`--retry'
     This option is useful mainly when following by name (i.e., with
     `--follow=name').  Without this option, when tail encounters a
     file that doesn't exist or is otherwise inaccessible, it reports
     that fact and never checks it again.

`--sleep-interval=NUMBER'
     Change the number of seconds to wait between iterations (the
     default is 1.0).  During one iteration, every specified file is
     checked to see if it has changed size.  Historical implementations
     of `tail' have required that NUMBER be an integer.  However, GNU
     `tail' accepts an arbitrary floating point number (using a period
     before any fractional digits).  When `tail' uses inotify, this
     polling-related option is usually ignored. However, if you also
     specify `--pid=P', `tail' checks whether process P is alive at
     least every NUMBER seconds.

`--pid=PID'
     When following by name or by descriptor, you may specify the
     process ID, PID, of the sole writer of all FILE arguments.  Then,
     shortly after that process terminates, tail will also terminate.
     This will work properly only if the writer and the tailing process
     are running on the same machine.  For example, to save the output
     of a build in a file and to watch the file grow, if you invoke
     `make' and `tail' like this then the tail process will stop when
     your build completes.  Without this option, you would have had to
     kill the `tail -f' process yourself.

          $ make >& makerr & tail --pid=$! -f makerr

     If you specify a PID that is not in use or that does not correspond
     to the process that is writing to the tailed files, then `tail'
     may terminate long before any FILEs stop growing or it may not
     terminate until long after the real writer has terminated.  Note
     that `--pid' cannot be supported on some systems; `tail' will
     print a warning if this is the case.

`--max-unchanged-stats=N'
     When tailing a file by name, if there have been N (default
     n=5) consecutive iterations for which the file has not changed,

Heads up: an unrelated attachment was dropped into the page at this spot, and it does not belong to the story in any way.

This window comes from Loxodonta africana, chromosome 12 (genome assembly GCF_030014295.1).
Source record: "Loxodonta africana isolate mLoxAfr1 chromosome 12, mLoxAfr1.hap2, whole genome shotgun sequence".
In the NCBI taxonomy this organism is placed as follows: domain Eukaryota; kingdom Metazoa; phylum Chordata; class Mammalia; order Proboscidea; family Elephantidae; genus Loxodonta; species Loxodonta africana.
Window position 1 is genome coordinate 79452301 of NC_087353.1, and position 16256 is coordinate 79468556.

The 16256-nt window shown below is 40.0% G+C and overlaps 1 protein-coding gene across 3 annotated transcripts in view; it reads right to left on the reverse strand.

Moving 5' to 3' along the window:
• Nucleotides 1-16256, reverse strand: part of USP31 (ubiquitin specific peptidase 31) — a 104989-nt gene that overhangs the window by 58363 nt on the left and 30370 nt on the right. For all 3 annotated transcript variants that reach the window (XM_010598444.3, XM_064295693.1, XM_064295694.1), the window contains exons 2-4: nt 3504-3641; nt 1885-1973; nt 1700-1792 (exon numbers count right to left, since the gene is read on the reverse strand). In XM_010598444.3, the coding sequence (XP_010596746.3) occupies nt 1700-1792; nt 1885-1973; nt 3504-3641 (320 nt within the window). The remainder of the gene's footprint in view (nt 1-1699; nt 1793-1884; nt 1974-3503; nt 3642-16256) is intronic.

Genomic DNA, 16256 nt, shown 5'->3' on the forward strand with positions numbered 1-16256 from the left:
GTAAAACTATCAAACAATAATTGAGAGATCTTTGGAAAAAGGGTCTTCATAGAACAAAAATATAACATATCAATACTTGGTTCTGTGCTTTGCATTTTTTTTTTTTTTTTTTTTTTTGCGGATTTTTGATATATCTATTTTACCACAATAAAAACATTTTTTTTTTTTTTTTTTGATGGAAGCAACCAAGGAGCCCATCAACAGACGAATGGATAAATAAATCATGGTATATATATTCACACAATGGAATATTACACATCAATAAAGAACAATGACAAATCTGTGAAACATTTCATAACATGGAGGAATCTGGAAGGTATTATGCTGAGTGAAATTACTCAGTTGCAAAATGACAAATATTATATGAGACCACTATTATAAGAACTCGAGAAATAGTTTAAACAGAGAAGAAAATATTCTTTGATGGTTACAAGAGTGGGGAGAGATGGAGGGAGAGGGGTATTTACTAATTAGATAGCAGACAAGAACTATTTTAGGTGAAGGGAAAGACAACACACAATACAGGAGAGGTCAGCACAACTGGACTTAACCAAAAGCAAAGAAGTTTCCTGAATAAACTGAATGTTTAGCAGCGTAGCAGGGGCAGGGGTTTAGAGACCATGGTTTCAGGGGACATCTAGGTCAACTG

then `open'/`fstat' the file to determine if that file name is
     still associated with the same device/inode-number pair as before.
     When following a log file that is rotated, this is approximately
     the number of seconds between when tail prints the last
     pre-rotation lines and when it prints the lines that have
     accumulated in the new log file.  This option is meaningful only
     when polling (i.e., without inotify) and when following by name.

`-n K'
`--lines=K'
     Output the last K lines.  However, if K starts with a `+', start
     printing with the Kth line from the start of each file, instead of
     from the end.  Size multiplier suffixes are the same as with the
     `-c' option.

`-q'
`--quiet'
`--silent'
     Never print file name headers.

`-v'
`--verbose'
     Always print file name headers.


   For compatibility `tail' also supports an obsolete usage `tail
-[COUNT][bcl][f] [FILE]', which is recognized only if it does not
conflict with the usage described above.  This obsolete form uses
exactly one option and at most one file.  In the option, COUNT is an
optional decimal number optionally followed by a size letter (`b', `c',
`l') to mean count by 512-byte blocks, bytes, or lines, optionally
followed by `f' which has the same meaning as `-f'.

   On older systems, the leading `-' can be replaced by `+' in the
obsolete option syntax with the same meaning as in counts, and obsolete
usage overrides normal usage when the two conflict.  This obsolete
behavior can be enabled or disabled with the `_POSIX2_VERSION'
environment variable (*note Standards conformance::).

   Scripts intended for use on standard hosts should avoid obsolete
syntax and should use `-c COUNT[b]', `-n COUNT', and/or `-f' instead.
If your script must also run on hosts that support only the obsolete
syntax, you can often rewrite it to avoid problematic usages, e.g., by
using `sed -n '$p'' rather than `tail -1'.  If that's not possible, the
script can use a test like `if tail -c +1 </dev/null >/dev/null 2>&1;
then ...' to decide which syntax to use.

   Even if your script assumes the standard behavior, you should still
beware usages whose behaviors differ depending on the POSIX version.
For example, avoid `tail - main.c', since it might be interpreted as
either `tail main.c' or as `tail -- - main.c'; avoid `tail -c 4', since
it might mean either `tail -c4' or `tail -c 10 4'; and avoid `tail +4',
since it might mean either `tail ./+4' or `tail -n +4'.

   An exit status of zero indicates success, and a nonzero value
indicates failure.